THE DISCOVERY of a prehistoric boat which had been buried for more than 2,000 years beneath a farm field has already provided historians with an insight into Iron Age life in Yorkshire.
But now academics say the vessel which dates back to 300BC is also helping to show how the face of the region would change in future if the sea levels continue to rise.
As a debate rages over plans to allow land around the River Hull to revert to a swamp in an attempt to protect urban areas from a repeat of the 2007 floods, a group of scientists can provide a unique insight into what wide-spread flooding of the East Yorkshire countryside would look like.
The boat was unearthed by chance by an archaeologist on his father’s former farm in East Yorkshire while drainage work was being carried out 25 years ago.
The farm had belonged to the father of Dr Peter Halkon – who has spent 30 years studying the archaeology of the Foulness Valley in East Yorkshire where he grew up.
The boat was found in a drainage ditch on dry land but had sunk into the ground when the site was part of an estuary to the Humber.
Scientists believe a cataclysmic flood between 800 and 500BC transformed the landscape from a low-lying area of woodland into open water.
Dr Halkon, who is now an archaeology lecturer at Hull University, began his research by looking at the impacts of the Romans on this part of the East Riding.
He and fellow archaeologist Martin Millett had found a Roman pottery kiln on the farm and were surveying drainage trenches in search of artefacts.
The boat was discovered as that work was going on when they spotted a heap of timber which had been dumped by one of the large drainage machines.
Dr Halkon said: “We noticed that part of the wood had been worked and we realised it was a boat – although we didn’t realise straight away how big it was at more than 12.5m.”
Tree ring dating shows that the boat was made from a tree which had been cut down between 321 and 277BC.
Dr Halkon said: “The boat was used to transport people and goods around this part of East Yorkshire. It contained a cargo of beef and timber when it sank.
“The area is now farmland but it was once an offshoot of the River Humber, with the drier land populated with small farming settlements”.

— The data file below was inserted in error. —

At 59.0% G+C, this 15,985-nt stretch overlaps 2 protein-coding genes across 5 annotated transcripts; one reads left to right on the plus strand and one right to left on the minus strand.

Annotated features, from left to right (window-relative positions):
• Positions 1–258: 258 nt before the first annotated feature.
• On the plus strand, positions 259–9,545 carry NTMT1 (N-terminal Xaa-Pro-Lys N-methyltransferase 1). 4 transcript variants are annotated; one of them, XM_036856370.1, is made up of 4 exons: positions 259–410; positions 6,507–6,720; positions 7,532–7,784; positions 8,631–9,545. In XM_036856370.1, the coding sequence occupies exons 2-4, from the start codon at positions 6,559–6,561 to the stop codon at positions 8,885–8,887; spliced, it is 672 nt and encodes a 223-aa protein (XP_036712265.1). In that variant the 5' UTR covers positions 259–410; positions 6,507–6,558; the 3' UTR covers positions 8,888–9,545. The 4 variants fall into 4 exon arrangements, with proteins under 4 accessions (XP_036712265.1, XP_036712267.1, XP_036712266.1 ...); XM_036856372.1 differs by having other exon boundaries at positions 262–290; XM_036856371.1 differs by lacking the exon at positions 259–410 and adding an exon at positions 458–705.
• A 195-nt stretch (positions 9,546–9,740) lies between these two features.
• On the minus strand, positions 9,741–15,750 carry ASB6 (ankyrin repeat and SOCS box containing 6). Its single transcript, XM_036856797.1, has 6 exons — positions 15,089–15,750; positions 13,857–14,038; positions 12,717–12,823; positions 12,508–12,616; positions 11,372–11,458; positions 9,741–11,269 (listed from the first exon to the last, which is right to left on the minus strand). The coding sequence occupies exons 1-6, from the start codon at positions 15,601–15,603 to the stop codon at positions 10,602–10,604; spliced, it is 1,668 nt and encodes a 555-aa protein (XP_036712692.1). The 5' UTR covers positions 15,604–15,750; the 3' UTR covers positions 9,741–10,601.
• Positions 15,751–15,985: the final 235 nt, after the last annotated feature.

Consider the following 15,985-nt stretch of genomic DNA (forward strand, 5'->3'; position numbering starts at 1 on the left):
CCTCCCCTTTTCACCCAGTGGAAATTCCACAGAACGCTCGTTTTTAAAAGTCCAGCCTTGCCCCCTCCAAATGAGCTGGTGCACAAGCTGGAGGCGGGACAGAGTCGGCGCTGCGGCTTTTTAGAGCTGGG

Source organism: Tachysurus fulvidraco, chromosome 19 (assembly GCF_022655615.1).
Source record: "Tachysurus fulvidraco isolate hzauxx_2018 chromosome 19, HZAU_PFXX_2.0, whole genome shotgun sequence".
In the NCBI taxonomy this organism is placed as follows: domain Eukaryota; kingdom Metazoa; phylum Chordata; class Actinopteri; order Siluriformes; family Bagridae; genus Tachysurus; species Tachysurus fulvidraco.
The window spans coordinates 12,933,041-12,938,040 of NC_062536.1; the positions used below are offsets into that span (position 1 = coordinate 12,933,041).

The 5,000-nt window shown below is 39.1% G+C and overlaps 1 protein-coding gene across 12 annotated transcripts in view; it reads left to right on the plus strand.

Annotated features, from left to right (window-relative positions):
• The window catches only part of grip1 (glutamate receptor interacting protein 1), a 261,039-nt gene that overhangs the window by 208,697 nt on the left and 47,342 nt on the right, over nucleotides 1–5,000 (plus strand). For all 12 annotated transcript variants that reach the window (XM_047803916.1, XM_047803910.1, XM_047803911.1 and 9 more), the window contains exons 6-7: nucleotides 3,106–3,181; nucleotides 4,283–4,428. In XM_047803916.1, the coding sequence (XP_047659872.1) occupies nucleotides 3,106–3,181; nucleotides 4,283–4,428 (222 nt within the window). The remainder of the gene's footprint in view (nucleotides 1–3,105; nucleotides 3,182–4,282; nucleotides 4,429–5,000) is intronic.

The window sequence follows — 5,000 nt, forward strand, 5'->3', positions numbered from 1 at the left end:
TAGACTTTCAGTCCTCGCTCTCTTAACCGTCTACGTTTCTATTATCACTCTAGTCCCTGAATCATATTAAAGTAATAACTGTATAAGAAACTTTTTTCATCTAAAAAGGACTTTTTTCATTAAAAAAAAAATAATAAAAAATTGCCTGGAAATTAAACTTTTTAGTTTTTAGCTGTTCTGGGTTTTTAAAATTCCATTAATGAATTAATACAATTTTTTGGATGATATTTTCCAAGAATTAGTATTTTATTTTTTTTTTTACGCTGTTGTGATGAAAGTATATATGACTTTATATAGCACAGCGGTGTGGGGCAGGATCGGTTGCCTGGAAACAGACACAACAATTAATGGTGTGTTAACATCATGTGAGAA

Since the discovery the scope of the research into the Foulness Valley has stretched back to 10,000 BC with findings from the Palaeolithic age.
Historians now know that the area was once home to one of the oldest and largest pre-historic iron industries after discovering scores of iron working sites and nearby settlements.
Archaeologists have also uncovered evidence of a forest through the discovery of oak trees and remains of red deer which date back to the Bronze Age between 2500 and 700BC.
The focus of Dr Halkon’s research is looking at how people have adapted to the changing landscape as the waters rise and recede from the East Yorkshire countryside.
He said: “Rising water levels is not always a bad thing. We have found evidence of axes from Wales dating back to the Neolithic period which show that the river opened up the area for trade.
“By studying lots of clues in the ancient landscape we have been able to put together maps of the valley showing how much of the land was underwater.”
Dr Halkon says understanding how the landscape was then, can help to determine how it might be in the future.
He said: “Throughout time there has been a cycle of global warming and cooling and associated variations in sea level.
“Two thousand years ago this East Yorkshire farmland was under water as part of the Humber estuary. The present rise in global sea levels may mean that the landscape is reverting to the way it was in the Iron Age. This is a natural cycle, although according to most scientists human intervention is undoubtedly exacerbating this pattern.”
The Hasholme Boat was discovered in 1984 during drainage works near Holme-on-Spalding-Moor. The main hull of the boat is made from a single 14-meter oak log. Dendrochronology (the dating of wood by studying tree rings) has shown the boat to have been made between 322 and 277 BC. The boat could have carried a maximum crew of 18 rowers and 2 steersmen. Howevere, with a more modest crew of five it would have been able to carry about 5.5 tons of cargo. When the boat sank, it was carrying butchered meat and partly-worked timbers. The boat is currently undergoing a lengthy conservation process, with the water in its timbers being slowly replaced by a waxy chemical called polyethylene glycol (or PEG).
Millet, M. and McGrail, S. 1987. “The Archaeology of the Hasholme Logboat.” The Archaeological Journal 144: 69-155.
McGrail, S. 2007. “Assessing the performance of an ancient boat – The Hasholme logboat ” Oxford Journal of Archaeology Volume 7 Issue 1 : 35-46